Ultimately, CRV ran from 62 cents to 74 cents over the 40 minutes it took to (partially) liquidate Eisenberg’s position, leaving Ethereum’s Aave V2 with a small debt of $1.6mm that its supporters will need to backstop out of their own insolvency funds or Aave’s treasury.

Our Take

This latest installment of DeFi protocol vs. mercenary trader gives lots of lessons. First, while media outlets, accounts on Twitter, and Aave’s backer (the DeFi modeling outlet Gauntlet Network) all have pronounced the attack on Aave unsuccessful and unprofitable, it's important to note there is no way of knowing where Eisenberg booked the trade and marked his PnL. Calling the scheme unsuccessful from the perspective of trying to break Aave is certainly accurate, as the DeFi lender’s risk system proved robust relative to Mango Markets. But, despite on-chain data suggesting he lost roughly $10mm on the liquidations, where and when Eisenberg booked his exit from his CRV position is unknowable. It’s possible he hedged his position elsewhere (although Open Interest dataon OKX and Binance for CRV suggests hedging did not occur there) or timed his exit to coincide with the short squeeze. Accounts on Twitter were speculating early into the trade what Eisenberg was attempting to do and, if taken at face value, were also positioning their own books around his position. Some, based on comments on Discord, thought he was hunting a Curve developers’ loan on Aave, while others assumed he was betting on bad risk parameters and illiquidity mixed with the launch of Curve’s new stablecoin, crvUSD, on Tuesday. What exactly Eisenberg was doing is still unclear, but an obvious second takeaway is how unwise it is to trade around other people’s positioning, especially when that positioning is itself opaque.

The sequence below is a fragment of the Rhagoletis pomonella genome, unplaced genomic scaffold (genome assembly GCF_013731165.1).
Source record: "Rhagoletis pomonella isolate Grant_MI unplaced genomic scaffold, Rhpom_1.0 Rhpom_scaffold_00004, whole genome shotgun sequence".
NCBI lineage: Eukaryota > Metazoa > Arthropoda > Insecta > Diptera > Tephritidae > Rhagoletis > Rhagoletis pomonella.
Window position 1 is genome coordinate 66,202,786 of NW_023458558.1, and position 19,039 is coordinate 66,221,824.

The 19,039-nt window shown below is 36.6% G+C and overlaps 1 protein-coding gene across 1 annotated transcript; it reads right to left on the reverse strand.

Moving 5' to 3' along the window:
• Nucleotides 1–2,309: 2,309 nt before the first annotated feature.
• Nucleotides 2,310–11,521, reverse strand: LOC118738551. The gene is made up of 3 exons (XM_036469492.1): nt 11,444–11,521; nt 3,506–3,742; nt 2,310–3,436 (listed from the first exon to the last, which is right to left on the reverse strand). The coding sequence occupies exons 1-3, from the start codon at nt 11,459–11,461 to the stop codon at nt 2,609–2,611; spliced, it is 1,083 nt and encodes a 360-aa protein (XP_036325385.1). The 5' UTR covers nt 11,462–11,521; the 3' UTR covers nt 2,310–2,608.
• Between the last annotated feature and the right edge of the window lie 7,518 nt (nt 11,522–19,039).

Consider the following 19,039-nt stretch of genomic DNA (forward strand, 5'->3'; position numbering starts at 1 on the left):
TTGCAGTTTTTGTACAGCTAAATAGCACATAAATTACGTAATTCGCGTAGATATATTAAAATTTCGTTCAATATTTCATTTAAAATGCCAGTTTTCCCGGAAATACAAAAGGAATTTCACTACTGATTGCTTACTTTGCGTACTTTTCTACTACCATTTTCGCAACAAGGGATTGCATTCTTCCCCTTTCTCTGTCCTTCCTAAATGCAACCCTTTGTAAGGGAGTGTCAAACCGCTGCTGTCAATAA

Lastly and most notably, the events that unfolded with Aave this week make abundantly clear how the root of trading and lending for DeFi is not all that different from traditional markets. Mango Markets, like many of the now bankrupt CeDeFi lenders in crypto, failed to employ good risk controls, enabling a mercenary like Eisenberg to walk off with millions of Solana assets. On the other hand, Aave, in part thanks to Gauntlet, minimized its exposure and liquidated a majority of its bad debt despite adverse conditions. In a phrase, it's as true in DeFi as in centralized markets that the key to success and safety is to know thy counter-party, be it a regulated entity with a daisy chain of borrowers and lenders behind it or a cutting-edge fruit friendly DeFi protocol. - WJS

Other News

  • Maker Protocol deploys Rocket Pool staked ETH (rETH) as new collateral type

  • Maker governance approves new conservative stablecoin vault liquidation parameters

  • SBF sends internal letter to FTX employees

  • Liquid Exchange paused withdrawals as part of FTX Chapter 11 bankruptcy process

  • Deadline for Celsius customers to file claims in bankruptcy case set for January 3

  • DCG CEO Barry Silbert addresses shareholders

  • Magic Eden integrates with Polygon

  • JP Morgan’s application to trademark “JP Morgan Wallet” approved after filing two years ago

  • FTX hacker transfers 245k of stolen ether to several wallets that then sell for renBTC

  • Coinbase partners with Institutional Investor to publish 2022 Digital Assets Outlook Survey

  • Bank of Japan to run CBDC experiments

  • Binance U.S files for their own political action committee